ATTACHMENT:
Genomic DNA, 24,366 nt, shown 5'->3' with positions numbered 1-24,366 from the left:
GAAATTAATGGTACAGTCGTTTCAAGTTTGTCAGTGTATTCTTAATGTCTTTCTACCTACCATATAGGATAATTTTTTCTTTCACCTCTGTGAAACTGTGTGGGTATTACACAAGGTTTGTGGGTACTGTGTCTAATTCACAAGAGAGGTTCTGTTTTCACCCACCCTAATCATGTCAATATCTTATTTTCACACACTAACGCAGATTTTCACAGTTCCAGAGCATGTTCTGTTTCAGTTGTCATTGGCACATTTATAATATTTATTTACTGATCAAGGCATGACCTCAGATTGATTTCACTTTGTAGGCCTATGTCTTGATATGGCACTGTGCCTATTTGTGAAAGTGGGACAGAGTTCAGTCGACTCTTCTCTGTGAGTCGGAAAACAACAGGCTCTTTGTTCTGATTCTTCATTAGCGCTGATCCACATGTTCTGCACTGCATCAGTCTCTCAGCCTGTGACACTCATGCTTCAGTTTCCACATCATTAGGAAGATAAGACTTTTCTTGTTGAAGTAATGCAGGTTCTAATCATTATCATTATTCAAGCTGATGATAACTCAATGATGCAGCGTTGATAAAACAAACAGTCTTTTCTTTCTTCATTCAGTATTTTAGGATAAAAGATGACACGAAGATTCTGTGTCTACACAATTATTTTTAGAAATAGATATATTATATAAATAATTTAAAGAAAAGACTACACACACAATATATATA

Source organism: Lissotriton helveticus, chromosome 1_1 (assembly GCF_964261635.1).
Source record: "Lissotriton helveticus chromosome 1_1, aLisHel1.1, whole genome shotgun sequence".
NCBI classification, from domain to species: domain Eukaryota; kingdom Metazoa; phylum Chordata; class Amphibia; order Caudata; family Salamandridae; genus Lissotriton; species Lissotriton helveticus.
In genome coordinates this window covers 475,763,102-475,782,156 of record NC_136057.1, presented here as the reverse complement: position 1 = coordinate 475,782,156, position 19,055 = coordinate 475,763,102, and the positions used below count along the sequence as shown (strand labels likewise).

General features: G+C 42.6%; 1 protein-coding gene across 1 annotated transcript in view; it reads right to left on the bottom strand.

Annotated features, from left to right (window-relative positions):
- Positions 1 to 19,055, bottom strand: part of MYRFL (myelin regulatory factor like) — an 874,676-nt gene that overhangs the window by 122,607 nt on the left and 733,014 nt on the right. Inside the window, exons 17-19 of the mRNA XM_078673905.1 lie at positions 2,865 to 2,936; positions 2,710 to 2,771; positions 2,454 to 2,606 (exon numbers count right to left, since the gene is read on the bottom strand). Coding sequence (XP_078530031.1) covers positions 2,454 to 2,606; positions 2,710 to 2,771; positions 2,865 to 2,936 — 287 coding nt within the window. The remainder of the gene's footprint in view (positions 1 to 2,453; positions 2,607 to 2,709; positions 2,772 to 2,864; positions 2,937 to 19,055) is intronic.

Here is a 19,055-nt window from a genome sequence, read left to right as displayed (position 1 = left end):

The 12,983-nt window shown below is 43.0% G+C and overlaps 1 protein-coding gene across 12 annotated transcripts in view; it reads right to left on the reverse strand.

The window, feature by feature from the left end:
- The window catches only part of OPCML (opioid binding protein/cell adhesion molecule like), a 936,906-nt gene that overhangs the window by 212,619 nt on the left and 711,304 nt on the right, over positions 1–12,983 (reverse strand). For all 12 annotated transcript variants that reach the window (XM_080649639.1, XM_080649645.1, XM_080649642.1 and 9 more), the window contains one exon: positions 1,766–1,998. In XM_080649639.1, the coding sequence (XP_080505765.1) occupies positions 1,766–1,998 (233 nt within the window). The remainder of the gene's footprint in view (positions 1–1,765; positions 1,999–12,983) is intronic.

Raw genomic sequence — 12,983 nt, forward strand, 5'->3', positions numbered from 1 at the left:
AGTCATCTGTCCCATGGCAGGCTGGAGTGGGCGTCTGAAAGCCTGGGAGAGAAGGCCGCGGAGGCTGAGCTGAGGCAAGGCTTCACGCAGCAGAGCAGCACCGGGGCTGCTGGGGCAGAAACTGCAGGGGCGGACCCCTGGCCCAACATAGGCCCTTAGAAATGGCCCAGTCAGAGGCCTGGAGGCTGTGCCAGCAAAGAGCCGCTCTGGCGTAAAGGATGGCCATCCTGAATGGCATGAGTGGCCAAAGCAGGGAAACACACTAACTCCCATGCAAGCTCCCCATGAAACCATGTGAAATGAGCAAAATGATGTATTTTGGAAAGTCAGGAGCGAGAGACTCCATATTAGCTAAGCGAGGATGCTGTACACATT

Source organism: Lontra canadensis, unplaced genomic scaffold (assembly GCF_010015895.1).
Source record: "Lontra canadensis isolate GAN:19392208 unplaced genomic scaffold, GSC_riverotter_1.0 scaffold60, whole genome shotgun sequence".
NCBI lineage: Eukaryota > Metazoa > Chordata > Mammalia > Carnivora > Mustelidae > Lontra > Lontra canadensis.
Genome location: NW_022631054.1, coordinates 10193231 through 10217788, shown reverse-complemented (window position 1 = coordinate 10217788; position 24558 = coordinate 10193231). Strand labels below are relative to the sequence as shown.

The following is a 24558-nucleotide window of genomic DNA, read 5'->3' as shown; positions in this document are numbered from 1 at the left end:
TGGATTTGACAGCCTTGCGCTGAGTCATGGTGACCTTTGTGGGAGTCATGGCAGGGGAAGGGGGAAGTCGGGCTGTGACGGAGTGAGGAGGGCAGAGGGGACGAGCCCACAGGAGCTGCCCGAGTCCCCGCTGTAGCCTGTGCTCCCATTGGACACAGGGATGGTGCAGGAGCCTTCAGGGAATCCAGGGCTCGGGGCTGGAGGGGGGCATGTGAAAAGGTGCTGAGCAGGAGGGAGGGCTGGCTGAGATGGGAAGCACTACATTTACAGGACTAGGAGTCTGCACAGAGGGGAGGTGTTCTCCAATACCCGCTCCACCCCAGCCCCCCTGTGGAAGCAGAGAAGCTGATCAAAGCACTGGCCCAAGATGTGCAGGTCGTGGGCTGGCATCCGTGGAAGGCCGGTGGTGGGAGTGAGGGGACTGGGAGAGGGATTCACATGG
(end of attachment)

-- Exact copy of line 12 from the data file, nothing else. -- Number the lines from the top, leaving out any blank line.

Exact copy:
The window, feature by feature from the left end: